• Low value businesses suffer: Many people are employed in temporary work agencies, brokers and other buyer-seller matching businesses. Those operations will gain multiple ways to offer value added services incorporating POEMs. But not all will do so. If gig work marketplaces decide not to work with POEMs they – and their investors – could suffer. Likewise, long-haul stagecoaches declined after railway acts created faster travel. But local journeys, tourism and other new sectors boomed.

 

  • Disadvantaging of non-users; Anyone uncomfortable around computers or with a disability that makes usage hard could be sidelined. Again, it’s a common thread in new infrastructure. Telephones disadvantaged deaf citizens until accessible technologies were developed. Incentivizing comparable tools (or human assistance) for those who struggle with computers could be enshrined in a concession to operate POEMs.

 

  • Flushing out blurred issues: Current fuzziness in labor markets is a lifeline for groups such as unauthorized workers. With so much work off-the-books, they have opportunities and reduced risk of detection. If better options in public markets attract activity out of shadow economies, the gray market will shrink; possibly becoming only those who are not legally permitted to earn. If policymakers wish, this can be mitigated by allowing anonymous users in POEMs.

 

As a counterweight to downsides: it’s worth examining the costs of inactivity. Cellphones could have arrived decades earlier but for governments’ inability to see potential in the technology. Every month that regular people are denied access to state-of the-art trading is likewise a month of lost growth and personal opportunity.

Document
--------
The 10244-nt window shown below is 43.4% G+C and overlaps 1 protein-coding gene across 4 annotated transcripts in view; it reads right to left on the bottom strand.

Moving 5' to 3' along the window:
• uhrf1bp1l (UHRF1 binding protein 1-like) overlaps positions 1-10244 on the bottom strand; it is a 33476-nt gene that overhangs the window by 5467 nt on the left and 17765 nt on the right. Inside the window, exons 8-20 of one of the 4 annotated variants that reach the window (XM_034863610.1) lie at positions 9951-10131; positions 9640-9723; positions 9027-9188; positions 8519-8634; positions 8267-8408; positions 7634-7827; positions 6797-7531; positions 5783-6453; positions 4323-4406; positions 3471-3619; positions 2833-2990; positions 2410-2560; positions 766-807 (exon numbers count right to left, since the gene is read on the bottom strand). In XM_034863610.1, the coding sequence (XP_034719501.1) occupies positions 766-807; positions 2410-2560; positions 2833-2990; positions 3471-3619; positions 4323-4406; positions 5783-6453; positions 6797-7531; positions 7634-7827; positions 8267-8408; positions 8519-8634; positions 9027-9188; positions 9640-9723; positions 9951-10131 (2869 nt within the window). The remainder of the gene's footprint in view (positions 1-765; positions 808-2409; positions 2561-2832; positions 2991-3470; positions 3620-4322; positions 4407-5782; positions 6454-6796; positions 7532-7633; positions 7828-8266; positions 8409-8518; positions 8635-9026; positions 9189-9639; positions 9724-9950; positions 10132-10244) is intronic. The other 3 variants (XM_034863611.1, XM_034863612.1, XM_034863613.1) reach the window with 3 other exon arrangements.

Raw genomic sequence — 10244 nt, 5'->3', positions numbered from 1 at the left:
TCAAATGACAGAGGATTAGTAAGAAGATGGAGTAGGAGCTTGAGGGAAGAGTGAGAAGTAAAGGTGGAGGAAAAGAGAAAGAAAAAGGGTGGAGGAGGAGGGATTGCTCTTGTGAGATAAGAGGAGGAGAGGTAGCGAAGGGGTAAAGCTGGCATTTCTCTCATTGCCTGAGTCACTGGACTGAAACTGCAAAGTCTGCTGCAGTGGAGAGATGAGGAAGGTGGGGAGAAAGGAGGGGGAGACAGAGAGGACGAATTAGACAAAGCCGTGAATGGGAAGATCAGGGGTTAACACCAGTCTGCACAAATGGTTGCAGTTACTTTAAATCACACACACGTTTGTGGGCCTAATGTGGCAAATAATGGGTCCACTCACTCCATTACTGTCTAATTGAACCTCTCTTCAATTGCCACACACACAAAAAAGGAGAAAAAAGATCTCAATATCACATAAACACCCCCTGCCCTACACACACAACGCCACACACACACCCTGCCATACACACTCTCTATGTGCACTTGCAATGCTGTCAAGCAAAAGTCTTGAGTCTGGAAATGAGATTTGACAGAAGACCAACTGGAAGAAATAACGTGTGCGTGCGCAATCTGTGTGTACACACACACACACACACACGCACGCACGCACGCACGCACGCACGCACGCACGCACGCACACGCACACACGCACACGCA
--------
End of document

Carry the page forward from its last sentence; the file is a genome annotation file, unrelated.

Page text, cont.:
A common fear about better markets for hourly labor is that they will erode jobs. We address it in a separate page.

 

 

Politics: Make Economics Exciting Again!

There’s nothing ideological about “Modern Markets for All”. Money and Markets are the cornerstones of capitalism. Every country provides an official currency to facilitate trade. What’s the justification for not doing the same for marketplaces?

But nor is this just an economic development issue. If hardworking people are not getting opportunities to progress because markets they have to use are skewed against them, that should be a fundamental bipartisan injustice. It can be framed in many ways.

Historically, economic infrastructure has been a galvanizing issue. In 1832 the youthful American government decided to stop issuing banknotes backed by the state. “Free banking” spawned thousands of incompatible money systems. Some were good for limited purposes. Many were valueless.